Inventory Management in Supply Chains: Reducing Safety Stock with Planning Solutions
Introduction: Planning Inventory Is Needed
Inventory is a generic term describing the quantity of goods in stock. Inventory can describe raw materials, WIP (an acronym for Work In Progress), and finished goods.
Managing inventory is important across all phases of supply chain management, but is especially important in the planning phase. On one hand, holding too much inventory can tie up space and incur significant costs. On the other hand, running out of inventory can lead to catastrophic slowdowns across the supply chain, affecting many other downstream companies. (This was a major problem after the Japan earthquake.)
Thus, inventory must be held in proper quantities to satisfy the ever important law of supply and demand. Because the future is inherently uncertain (can’t know for sure how much customers need, or how much suppliers will be able to supply at any given point in time), inventory must be held to accomplish the following goals:
- Balance supply and demand
- Anticipation of demand (for hot items like the iPhone 5)
- Protect against uncertainty
- Reduce costs
- Stabilize manufacturing (reduce spikes)
- Protect against quality problems and defects
Types of Inventory Held
There are various types of inventory, and distinguishing between them is important because each serves a special purpose.
Cycle (replenishment) Stock Inventory
Cycle stock is the periodically replenished stock that keeps the supply chain moving. Milk is a great example of cycle stock – a small to medium sized grocery store will have a few hundred one-gallon containers of milk delivered on a regular basis, say twice a week.
An important calculation regarding cycle stock is known as the “average stock holding calculation.” The amount of stock will vary with time – it will obviously be highest right after the cyclical inventory is delivered, and lowest right before the next delivery. The formula for calculating the average stockholding is:
AS = Q/2 (AS = average stockholding, Q = order quantity)
Calculating the average stockholding is important for other calculations: for example, the average cycle stock investment. Since cycle stock must be replenished frequently, it is important for supply chain managers to know how much of the company’s business capital is tied up in these rolling inventory purchases. The average cycle investment is quite easy to calculate:
ACSI = AS x unit price
In the example of gallons of milk, if the AS (average stockholding) was 500 gallons, and the cost of a gallon of milk was $1.50, then the average cycle investment would be $750.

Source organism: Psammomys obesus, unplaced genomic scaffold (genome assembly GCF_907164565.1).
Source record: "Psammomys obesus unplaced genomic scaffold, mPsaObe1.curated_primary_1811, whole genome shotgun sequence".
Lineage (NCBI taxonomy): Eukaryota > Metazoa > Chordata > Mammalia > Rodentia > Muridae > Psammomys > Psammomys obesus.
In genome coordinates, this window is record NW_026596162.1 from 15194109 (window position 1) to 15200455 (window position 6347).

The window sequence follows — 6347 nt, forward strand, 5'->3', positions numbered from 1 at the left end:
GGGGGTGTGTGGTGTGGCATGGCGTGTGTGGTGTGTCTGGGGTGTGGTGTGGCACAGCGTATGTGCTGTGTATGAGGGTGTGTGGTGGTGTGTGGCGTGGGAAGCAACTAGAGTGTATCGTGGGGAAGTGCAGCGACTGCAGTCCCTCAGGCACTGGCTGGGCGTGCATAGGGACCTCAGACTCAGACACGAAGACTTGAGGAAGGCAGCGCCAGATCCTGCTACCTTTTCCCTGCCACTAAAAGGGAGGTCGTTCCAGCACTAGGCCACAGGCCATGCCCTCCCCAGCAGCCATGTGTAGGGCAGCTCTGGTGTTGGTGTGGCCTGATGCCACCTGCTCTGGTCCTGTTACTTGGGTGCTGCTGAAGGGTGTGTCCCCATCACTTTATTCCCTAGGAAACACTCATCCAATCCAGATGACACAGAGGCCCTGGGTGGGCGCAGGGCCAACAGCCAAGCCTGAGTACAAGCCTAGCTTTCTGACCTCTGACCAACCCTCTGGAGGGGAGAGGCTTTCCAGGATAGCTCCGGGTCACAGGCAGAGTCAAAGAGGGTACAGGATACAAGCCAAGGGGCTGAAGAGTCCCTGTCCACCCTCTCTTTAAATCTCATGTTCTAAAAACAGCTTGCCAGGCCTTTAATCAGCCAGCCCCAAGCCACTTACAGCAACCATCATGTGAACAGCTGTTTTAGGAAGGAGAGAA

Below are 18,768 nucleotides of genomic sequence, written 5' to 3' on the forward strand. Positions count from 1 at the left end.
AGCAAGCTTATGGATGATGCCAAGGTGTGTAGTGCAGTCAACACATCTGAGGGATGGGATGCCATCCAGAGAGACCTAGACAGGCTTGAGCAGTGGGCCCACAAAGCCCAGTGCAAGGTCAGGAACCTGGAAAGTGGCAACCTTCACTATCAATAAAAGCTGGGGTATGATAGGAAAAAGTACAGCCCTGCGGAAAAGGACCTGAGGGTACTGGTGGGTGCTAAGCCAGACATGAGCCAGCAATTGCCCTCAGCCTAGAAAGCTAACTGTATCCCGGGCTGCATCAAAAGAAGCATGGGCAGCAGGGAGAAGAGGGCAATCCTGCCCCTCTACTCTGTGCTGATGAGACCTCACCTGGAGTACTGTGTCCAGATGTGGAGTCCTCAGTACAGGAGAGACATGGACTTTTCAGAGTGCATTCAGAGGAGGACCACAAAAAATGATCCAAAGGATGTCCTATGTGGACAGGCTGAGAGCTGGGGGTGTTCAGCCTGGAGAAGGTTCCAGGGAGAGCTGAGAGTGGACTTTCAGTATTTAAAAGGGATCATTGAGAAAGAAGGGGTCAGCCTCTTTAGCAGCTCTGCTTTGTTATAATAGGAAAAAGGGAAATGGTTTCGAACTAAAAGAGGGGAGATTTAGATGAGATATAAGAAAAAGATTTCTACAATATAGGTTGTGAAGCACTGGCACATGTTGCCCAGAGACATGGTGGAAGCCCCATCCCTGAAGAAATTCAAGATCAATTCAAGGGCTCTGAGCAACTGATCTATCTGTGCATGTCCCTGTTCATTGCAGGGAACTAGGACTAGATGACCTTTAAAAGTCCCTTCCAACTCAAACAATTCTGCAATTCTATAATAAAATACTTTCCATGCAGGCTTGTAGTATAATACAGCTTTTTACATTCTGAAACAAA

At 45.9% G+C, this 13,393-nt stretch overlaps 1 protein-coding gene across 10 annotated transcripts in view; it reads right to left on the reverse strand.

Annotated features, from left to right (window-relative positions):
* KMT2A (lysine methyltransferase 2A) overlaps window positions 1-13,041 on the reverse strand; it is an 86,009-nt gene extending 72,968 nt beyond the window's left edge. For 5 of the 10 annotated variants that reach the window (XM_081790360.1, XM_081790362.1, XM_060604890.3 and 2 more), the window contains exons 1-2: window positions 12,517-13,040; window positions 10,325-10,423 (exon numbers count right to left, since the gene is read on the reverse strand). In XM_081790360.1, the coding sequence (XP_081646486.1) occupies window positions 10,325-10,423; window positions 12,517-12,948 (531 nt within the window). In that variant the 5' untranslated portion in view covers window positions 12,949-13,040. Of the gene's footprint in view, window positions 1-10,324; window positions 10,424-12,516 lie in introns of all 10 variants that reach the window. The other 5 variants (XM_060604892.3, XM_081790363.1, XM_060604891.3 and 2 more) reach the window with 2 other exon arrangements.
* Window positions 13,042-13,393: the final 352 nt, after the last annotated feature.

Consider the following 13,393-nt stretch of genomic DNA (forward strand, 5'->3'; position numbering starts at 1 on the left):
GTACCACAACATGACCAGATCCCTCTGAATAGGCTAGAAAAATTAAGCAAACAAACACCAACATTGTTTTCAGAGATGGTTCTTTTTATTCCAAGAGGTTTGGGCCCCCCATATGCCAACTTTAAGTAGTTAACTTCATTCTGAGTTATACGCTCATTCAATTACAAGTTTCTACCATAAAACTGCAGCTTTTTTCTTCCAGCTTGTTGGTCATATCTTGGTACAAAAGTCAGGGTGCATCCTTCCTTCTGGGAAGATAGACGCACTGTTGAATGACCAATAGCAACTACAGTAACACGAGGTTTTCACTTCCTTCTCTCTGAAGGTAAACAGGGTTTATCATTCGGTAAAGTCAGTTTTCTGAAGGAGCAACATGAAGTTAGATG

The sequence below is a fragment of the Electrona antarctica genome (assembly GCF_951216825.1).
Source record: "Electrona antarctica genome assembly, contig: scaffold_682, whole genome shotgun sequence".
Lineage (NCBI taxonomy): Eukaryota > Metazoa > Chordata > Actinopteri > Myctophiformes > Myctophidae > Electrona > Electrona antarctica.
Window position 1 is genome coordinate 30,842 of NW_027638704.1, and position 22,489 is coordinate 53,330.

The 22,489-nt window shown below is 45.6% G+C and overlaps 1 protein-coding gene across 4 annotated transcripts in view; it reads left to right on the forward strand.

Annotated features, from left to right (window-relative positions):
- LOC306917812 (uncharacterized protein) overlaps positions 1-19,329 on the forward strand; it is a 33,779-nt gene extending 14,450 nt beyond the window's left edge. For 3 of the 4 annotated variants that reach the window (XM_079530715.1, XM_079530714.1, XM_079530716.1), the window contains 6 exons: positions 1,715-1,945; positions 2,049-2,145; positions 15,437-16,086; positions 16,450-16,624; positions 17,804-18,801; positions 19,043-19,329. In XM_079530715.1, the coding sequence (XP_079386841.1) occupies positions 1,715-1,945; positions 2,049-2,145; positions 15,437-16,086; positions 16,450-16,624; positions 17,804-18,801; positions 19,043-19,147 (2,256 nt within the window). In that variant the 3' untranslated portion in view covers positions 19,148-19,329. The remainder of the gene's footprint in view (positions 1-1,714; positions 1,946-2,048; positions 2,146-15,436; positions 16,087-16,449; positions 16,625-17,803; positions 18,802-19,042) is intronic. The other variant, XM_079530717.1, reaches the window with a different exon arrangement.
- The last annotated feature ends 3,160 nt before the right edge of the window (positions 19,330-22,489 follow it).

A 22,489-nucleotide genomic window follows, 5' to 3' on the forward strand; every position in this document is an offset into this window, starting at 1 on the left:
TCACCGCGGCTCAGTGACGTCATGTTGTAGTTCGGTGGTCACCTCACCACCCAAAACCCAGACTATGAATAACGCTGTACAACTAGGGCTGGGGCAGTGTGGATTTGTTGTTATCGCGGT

For small businesses especially, large average cycle investments might be difficult. Imagine a furniture warehouse that sells sofas and obtains these sofas at a cost of $500. They expect to sell through 3,000 sofas in the year. If their “cycle” is once per year, their ACSI would be 3,000 x 500 = $150,000 – a large amount for a small business! It might be better to order once per month, or once per quarter, so less capital is tied up in inventory.
Safety Stock Inventory
Cycle stock accounts for regular inventory turnover, but it doesn’t cover late deliveries or other such mishaps. It’s good practice to keep a little extra inventory on hand, to prevent loss of business or sales in the event of adverse circumstances.
Safety stock comprises two components: safety stock supply, to protect against unforeseeable delays on the supplier side, and safety stock demand, to fulfill unforeseeable changes in demand.
Calculating the first component is straightforward. The safety stock supply is obtained by multiplying the average demand by the supplier uncertainty. So if 100 gallons of milk are sold by a grocery store in a day, and the supplier may be up to three days late, the safety stock supply would be 300 gallons.
The second component (demand) is more difficult to calculate. We must take into account the service level (the percentage of customer requests we want to be able to satisfy) and convert it to a service level factor. We must also calculate the forecast error by calculating the standard deviation of the product demand function. Luckily, statisticians have created tables based on the normal distribution, so you can refer to a table instead of doing the complex calculation for the service level factor every time.
The formula for calculating safety stock demand is then as follows:
Forecast error X service level factor X (the square root of (lead time + supplier uncertainty))
The result derived from this equation is then added to the necessary inventory for safety stock supply to calculate the total safety stock.
In Transit Stock Inventory
The last few types of inventory are relatively straightforward and, for the purpose of this discussion, don’t have any associated mathematical equations.
In transit stock is defined as the inventory that is currently being transported (for example, on a truck or train).
Seasonal Stock Inventory
Seasonal stock refers to stock built up to meet seasonal demand (for example, ice cream in summer).
Speculative Stock Inventory
Speculative stock is held for special circumstances like price increases and catastrophes (like the Japan earthquake).
Promotional Stock Inventory
Promotional stock is special inventory used for marketing efforts.
Obsolete Stock Inventory
Obsolete inventory is made up of products that are obsolete – that is, they cannot be sold or they are broken.
Reducing Inventory: Planning and Other Methods
For many reasons, a reduction of inventory may be beneficial for a business. There are two primary stocks to target: cycle stock and safety stock.
As discussed previously, cycle stock can be decreased by placing smaller, more frequent orders. Safety stock can be reduced by targeting any one of the four areas in the equation: lead time, supplier uncertainty, service level, or forecast error.
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